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The person from Porlock

RELATED STORIES

Exposure to -isms
Jonathan Miller Theatre director
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[Q] When you were at Cambridge, were you… I mean apart from being a humourist and a cartoonist, I mean were you ever any kind of an -ist, I mean like an existentialist?  Did you think of yourself as…

No, I had absolutely no -isms at all. I suppose I was a… I was Secretary of the Humanist Society, without very much enthusiasm for it.  It didn’t seem to me… I was just invited to do it.  But it was a rather nice form of social life, that’s all. I wasn’t there, as it were, as an ardent upholder of [unclear] belief. I don’t think I was an exponent of any particular ‘-ism’.

I suppose I was what you would call left in inclination. I was a creature of the Labour landslide of ‘45 and felt that they’d introduced more fairness.  But I was certainly not a communist.  Not that I'd objected to it, and I didn’t really know an enormous amount about it, and of course I was really pretty well unacquainted with the appalling and atrocious tyrannies that had been implemented in its name. It wasn’t until the mid-50s that we really… the outsiders like myself became acquainted with what was done in the name of this millennial theory of social improvement.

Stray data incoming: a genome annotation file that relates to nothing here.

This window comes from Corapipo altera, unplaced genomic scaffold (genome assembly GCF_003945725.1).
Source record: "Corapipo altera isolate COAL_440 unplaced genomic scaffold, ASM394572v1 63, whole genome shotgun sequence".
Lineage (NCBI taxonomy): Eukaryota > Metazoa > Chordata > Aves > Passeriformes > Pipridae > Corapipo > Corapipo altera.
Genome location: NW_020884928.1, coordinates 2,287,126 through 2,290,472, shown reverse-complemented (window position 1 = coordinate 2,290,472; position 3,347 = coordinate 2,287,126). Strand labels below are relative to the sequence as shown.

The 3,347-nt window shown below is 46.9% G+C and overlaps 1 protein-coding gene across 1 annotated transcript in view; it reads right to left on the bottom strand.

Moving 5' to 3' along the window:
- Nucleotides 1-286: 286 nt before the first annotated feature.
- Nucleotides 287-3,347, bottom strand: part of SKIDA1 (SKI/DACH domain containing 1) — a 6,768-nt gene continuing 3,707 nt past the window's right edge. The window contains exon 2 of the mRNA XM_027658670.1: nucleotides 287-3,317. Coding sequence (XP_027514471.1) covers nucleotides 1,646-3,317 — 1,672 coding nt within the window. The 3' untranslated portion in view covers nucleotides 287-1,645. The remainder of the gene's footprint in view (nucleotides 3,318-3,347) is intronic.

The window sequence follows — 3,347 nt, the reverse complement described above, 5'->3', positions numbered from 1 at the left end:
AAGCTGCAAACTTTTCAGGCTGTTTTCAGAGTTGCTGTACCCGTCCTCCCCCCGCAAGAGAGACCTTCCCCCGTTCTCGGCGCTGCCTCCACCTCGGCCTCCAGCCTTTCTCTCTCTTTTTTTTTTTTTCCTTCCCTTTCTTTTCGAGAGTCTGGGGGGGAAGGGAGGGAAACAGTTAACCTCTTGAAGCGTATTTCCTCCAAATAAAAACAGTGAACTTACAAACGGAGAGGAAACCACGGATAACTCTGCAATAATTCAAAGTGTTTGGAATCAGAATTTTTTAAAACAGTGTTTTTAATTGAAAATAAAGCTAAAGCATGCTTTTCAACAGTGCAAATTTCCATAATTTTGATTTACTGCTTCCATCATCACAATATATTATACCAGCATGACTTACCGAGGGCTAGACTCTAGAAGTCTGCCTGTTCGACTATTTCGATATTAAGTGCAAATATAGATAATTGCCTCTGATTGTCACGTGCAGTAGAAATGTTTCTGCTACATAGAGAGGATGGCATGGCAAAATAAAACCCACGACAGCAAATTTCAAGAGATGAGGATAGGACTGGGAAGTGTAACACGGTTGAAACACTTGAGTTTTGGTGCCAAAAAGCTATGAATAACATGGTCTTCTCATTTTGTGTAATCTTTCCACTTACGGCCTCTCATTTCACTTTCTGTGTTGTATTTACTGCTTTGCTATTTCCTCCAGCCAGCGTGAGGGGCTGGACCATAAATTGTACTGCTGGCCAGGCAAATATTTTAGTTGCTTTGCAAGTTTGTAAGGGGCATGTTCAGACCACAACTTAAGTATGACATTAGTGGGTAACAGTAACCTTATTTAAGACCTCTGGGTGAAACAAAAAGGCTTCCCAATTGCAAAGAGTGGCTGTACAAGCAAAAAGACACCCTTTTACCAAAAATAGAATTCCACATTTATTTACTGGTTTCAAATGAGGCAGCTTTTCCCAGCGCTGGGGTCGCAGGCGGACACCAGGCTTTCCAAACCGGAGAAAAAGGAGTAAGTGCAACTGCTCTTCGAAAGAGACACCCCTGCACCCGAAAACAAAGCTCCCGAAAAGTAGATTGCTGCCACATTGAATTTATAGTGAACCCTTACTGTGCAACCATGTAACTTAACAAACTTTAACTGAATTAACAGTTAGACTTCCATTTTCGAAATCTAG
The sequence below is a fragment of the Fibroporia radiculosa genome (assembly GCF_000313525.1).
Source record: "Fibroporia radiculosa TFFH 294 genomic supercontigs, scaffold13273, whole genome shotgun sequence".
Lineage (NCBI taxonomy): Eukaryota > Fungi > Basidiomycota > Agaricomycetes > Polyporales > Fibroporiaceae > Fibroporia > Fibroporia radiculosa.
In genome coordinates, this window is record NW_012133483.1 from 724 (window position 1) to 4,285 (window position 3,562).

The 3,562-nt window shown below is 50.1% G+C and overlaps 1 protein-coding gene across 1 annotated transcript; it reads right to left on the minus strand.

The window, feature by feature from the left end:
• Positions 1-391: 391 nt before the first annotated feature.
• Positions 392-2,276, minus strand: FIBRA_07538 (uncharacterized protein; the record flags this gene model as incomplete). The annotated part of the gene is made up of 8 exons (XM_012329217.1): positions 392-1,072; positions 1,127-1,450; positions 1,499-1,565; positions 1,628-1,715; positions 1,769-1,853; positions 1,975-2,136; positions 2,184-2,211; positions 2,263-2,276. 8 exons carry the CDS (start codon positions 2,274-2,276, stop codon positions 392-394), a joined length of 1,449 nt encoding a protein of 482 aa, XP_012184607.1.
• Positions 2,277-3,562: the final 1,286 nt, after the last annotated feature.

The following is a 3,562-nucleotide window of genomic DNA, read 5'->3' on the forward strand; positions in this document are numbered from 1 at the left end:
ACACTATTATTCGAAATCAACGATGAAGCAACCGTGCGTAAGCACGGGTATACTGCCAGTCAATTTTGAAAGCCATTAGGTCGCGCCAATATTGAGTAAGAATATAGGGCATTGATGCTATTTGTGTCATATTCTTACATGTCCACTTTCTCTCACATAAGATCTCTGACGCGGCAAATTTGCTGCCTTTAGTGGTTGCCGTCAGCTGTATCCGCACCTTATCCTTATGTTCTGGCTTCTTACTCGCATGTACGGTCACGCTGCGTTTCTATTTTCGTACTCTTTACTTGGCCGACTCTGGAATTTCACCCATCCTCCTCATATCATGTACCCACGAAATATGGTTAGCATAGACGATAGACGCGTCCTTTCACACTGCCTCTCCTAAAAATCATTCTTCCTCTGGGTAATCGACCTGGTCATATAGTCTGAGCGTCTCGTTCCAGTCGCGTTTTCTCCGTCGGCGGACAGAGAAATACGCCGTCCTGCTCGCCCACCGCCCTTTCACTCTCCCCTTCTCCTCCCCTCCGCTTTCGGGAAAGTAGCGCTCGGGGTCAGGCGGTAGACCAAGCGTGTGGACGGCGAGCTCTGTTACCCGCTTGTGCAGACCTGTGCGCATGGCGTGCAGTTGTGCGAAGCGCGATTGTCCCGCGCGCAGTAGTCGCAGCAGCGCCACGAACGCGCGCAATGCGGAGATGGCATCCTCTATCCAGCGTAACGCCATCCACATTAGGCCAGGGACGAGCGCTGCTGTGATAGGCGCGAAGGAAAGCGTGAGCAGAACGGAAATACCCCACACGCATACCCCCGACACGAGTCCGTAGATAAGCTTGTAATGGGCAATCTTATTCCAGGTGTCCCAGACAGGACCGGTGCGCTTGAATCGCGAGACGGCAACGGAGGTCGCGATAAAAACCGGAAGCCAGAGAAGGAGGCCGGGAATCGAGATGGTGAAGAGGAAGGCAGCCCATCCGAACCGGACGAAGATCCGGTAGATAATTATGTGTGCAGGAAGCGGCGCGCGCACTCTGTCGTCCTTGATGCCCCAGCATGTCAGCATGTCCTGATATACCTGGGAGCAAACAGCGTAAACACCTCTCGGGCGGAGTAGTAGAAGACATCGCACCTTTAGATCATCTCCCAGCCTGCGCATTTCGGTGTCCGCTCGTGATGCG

Initially studying medicine at Cambridge, Sir Jonathan Miller came to prominence with the production of the British comedy revue, Beyond the Fringe. Following on from this success he embarked on a career in the theatre, directing a 1970 West End production of “The Merchant of Venice” starring Laurence Olivier. He also started directing opera, famously producing a modern, Mafia-themed version of “Rigoletto”.

Listeners: Christopher Sykes

Christopher Sykes is a London-based television producer and director who has made a number of documentary films for BBC TV, Channel 4 and PBS.

Tags: Cambridge University, Humanist Society, mid 1950s

Duration: 1 minute, 31 seconds

Date story recorded: July 2008

Date story went live: 23 December 2008